Two new species of philometrid nematodes (Philometridae),
- marine fish
- Atlantic Ocean
- North America
Nematodes of the dracunculoid family Philometridae Baylis et Daubney, 1926 represent a large group of important fish parasites many species of which occur in marine fishes. The taxonomy of these histozoic parasites is complicated by their marked sexual dimorphism in which females are highly modified and considerably larger than the males. In contrast to conspicuous, large-sized and often red-coloured philometrid females, conspecific minute males pass usually unnoticed during routine examinations of fish and that is why the males of many philometrids remain unknown (Moravec, 2006).
Needlefishes (Beloniformes: Belonidae) have frequently been reported as hosts of philometrid nematodes. They are small to medium sized, torpedo-shaped, predominantly piscivorous, sur-
face-oriented species prized in some areas as food fish or bait for large offshore predators like marlin (Istiophoridae) (Collete, 2016). The common name for the family is derived from members’ needle-like toothy beaks. Moravec
Regarding previous records of philometrids from
Records of philometrids from other congeneric hosts include that of Linton (1907) reporting female specimens of
Fish were collected in lower Tampa Bay (Fig. 1) during routine fish population monitoring conducted by the Florida Fish and Wildlife Conservation Commision’ Fish and Wildlife Research Institute (FWRI). Haul seines, 183 m in length, were deployed along the shoreline from net wells of mullet skiffs (see Wessel & Winner, 2003). Captured fish were bagged in plastic and immediately packed in ice until crews returned at the end of field days to FWRI Headquarters in St. Petersburg Florida for further processing (time on ice < 12 hrs).
In the laboratory, fish were measured for standard length, and examined for parasites. Gonad-infecting philometrids were surveyed and fixed for morphological study in 5 % formalin by methods of Moravec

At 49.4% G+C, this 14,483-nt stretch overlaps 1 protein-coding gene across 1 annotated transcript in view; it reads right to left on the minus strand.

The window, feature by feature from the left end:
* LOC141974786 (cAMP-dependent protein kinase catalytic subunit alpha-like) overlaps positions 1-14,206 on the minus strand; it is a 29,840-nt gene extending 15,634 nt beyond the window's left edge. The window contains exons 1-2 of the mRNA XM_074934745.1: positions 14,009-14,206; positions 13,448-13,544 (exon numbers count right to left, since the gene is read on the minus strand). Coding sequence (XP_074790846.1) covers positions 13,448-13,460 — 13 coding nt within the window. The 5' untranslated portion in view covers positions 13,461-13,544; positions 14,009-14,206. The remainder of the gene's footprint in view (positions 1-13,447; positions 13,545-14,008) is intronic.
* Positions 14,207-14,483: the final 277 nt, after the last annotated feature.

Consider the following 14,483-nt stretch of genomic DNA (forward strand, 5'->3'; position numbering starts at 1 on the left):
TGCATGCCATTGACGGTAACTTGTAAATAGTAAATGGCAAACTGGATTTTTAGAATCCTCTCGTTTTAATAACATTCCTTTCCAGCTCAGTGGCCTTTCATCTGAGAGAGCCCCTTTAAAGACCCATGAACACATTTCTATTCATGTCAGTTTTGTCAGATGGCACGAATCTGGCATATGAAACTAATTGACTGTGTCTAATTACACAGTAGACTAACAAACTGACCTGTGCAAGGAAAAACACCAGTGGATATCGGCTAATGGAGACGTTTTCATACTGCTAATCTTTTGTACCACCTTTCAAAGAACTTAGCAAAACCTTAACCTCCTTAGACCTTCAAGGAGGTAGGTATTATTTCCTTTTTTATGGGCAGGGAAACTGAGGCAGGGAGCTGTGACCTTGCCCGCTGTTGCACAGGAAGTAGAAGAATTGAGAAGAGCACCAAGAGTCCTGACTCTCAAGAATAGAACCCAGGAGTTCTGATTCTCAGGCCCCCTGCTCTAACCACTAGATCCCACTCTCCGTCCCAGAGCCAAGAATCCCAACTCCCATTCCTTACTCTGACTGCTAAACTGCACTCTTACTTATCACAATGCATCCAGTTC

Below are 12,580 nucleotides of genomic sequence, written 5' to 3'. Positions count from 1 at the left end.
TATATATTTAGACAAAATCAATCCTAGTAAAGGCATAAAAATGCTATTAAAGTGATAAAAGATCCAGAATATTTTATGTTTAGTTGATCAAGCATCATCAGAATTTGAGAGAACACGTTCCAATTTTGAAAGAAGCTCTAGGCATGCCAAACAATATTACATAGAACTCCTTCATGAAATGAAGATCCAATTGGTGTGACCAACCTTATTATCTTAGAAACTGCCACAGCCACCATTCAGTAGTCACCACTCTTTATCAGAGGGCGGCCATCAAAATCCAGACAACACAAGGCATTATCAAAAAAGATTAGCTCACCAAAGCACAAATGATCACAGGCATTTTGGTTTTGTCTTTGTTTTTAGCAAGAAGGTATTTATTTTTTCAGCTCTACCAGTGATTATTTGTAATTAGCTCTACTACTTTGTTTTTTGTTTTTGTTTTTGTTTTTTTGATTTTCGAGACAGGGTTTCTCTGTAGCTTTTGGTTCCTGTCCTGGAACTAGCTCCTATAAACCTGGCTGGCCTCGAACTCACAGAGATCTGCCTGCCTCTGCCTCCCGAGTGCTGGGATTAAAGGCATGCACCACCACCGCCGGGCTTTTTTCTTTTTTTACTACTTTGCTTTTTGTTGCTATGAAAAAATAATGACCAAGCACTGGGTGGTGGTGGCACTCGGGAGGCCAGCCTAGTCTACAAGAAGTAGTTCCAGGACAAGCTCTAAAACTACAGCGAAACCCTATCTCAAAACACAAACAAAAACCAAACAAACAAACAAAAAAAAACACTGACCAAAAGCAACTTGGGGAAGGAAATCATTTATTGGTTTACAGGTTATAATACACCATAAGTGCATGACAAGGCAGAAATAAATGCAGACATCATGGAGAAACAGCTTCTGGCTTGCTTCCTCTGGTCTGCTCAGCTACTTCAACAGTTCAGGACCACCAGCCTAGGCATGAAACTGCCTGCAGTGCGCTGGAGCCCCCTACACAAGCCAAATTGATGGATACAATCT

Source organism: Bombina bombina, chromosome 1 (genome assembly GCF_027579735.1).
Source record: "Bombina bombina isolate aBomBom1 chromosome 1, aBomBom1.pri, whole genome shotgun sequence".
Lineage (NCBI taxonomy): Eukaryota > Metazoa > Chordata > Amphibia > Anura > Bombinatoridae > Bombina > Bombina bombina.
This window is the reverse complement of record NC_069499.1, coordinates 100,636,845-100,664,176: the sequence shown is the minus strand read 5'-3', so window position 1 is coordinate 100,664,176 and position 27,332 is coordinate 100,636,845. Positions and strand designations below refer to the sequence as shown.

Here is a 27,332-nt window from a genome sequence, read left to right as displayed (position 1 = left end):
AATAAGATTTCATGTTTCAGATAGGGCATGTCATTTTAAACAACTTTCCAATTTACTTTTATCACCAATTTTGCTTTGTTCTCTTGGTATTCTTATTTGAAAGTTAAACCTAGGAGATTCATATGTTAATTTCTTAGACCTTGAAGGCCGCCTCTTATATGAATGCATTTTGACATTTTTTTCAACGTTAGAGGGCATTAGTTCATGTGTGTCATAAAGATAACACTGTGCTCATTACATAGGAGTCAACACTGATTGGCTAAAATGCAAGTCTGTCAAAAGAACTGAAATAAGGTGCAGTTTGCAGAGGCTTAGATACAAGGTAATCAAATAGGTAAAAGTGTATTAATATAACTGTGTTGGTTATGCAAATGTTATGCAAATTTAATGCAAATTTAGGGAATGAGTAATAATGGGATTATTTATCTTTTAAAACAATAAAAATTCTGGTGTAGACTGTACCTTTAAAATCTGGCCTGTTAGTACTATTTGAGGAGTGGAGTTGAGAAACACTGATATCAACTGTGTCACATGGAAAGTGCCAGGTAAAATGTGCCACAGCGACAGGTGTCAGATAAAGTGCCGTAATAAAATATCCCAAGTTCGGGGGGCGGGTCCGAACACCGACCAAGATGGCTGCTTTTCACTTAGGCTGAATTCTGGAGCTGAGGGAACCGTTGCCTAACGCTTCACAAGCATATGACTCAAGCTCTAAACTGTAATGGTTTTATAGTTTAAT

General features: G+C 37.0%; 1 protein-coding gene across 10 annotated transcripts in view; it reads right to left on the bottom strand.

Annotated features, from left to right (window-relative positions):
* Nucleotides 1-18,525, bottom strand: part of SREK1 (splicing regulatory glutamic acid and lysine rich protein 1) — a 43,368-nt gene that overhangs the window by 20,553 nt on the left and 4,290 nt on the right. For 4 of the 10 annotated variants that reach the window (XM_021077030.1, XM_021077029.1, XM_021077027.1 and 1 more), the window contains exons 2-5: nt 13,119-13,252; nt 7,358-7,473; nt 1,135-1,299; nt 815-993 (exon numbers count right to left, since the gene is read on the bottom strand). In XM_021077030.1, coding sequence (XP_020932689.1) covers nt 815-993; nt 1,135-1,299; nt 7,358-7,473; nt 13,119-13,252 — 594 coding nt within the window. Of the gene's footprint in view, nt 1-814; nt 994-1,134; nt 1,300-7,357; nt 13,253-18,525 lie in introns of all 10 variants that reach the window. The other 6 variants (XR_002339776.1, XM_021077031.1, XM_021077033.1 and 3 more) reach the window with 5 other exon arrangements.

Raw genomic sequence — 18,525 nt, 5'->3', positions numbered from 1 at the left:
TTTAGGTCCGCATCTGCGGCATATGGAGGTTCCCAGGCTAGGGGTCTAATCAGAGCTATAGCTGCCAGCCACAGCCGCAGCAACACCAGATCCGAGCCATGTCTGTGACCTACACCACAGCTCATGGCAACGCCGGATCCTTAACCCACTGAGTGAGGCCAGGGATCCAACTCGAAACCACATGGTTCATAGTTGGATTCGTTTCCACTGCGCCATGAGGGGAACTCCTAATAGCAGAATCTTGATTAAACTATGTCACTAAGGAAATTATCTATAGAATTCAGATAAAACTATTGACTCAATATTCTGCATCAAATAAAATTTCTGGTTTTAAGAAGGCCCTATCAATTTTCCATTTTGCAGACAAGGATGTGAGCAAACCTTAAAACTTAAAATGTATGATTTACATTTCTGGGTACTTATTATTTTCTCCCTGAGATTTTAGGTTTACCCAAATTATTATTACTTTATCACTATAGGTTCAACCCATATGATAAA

For light microscopical examination, the nematodes were cleared by use of glycerine. Drawings were made with the aid of a Zeiss drawing attachment. Specimens used for scanning electron microscopy (SEM) were postfixed in 1 % osmium tetroxide (in phosphate buffer), dehydrated through a graded acetone series, critical-point-dried and sputter-coated with gold; they were examined with a JEOL JSM-7401F scanning electron microscope at an accelerating voltage of 4 kV (GB low mode). All measurements are in micrometres unless otherwise indicated. The fish nomenclature adopted follows FishBase (Froese & Pauly, 2021).
All applicable institutional, national and international guidelines for the care and use of animals were followed.
Family Philometridae Baylis et Daubney, 1926
Description: Male (1 specimen, holotype): Body filiform, whitish, 2.69 mm long, maximum width 36; anterior part of body somewhat narrowed towards cephalic extremity (Fig. 2A). Maximum width/ body length ratio 1:18. Cuticle smooth. Cephalic end rounded, 27 wide. Oral aperture small, circular. Fourteen minute cephalic papillae arranged in 2 circles present: external circle formed by 4 sub-median pairs of papillae; internal circle by 4 submedian and 2 lateral papillae. Small lateral amphids just posterior to lateral papillae of internal circle (Figs. 2B, 3A,B). Oesophagus 432 long, comprising 16 % of body length, with inflation at anterior end measuring 27 × 12; posterior part of muscular oesophagus overlapped by well-developed oesophageal gland with large cell nucleus; maximum width of gland 18 (Fig. 2A). Small ventriculus present, its length 6, width 9. Nerve ring and oesophageal nucleus 96 and 267 from anterior extremity, respectively (Fig. 2A). Excretory pore 162 from anterior end. Testis extending anteriorly approximately to level of oesophago-intestinal junction, overlapping posterior portion of oesophagus (Fig. 2A). Posterior end of body blunt, 39 wide, provided with broad U-shaped mound situated laterally and dorsally to cloacal opening (Figs. 2F, 3C,D). At least 2 adanal pairs of very flat, hardly visible caudal papillae present between ventral ends of cloacal aperture and caudal mound (Figs. 2F, 3C). Pair of small phasmids present dorsoventrally on caudal mound (Figs. 2F, 3C,D). Caudal mound with pair of minute circular depression (Figs. 2F, 3C,D). Cloacal aperture oval, markedly dorsoventrally elongated (Figs. 2F, 3C). Spicules sickle-shaped in lateral view, equally long, with somewhat expanded proximal and sharply pointed, ventrally oriented distal tips (Fig. 2C,D, 4); in ventral view, middle portion of spicules markedly broad, 9 wide (Fig. 2D); length of spicules 101, representing 3 % of body length. Gubernaculum 57 long, with narrow, weakly-sclerotized tubular proximal portion; distal portion of gubernaculum broad, heavily sclerotized, wedge-shaped in lateral view, its distal tip rounded, dorsally curved (Fig. 2C,E, 4). Length ratio of gubernaculum and spicules 1:1.42. Spicules and gubernaculum well sclerotized, brownish (Fig. 4).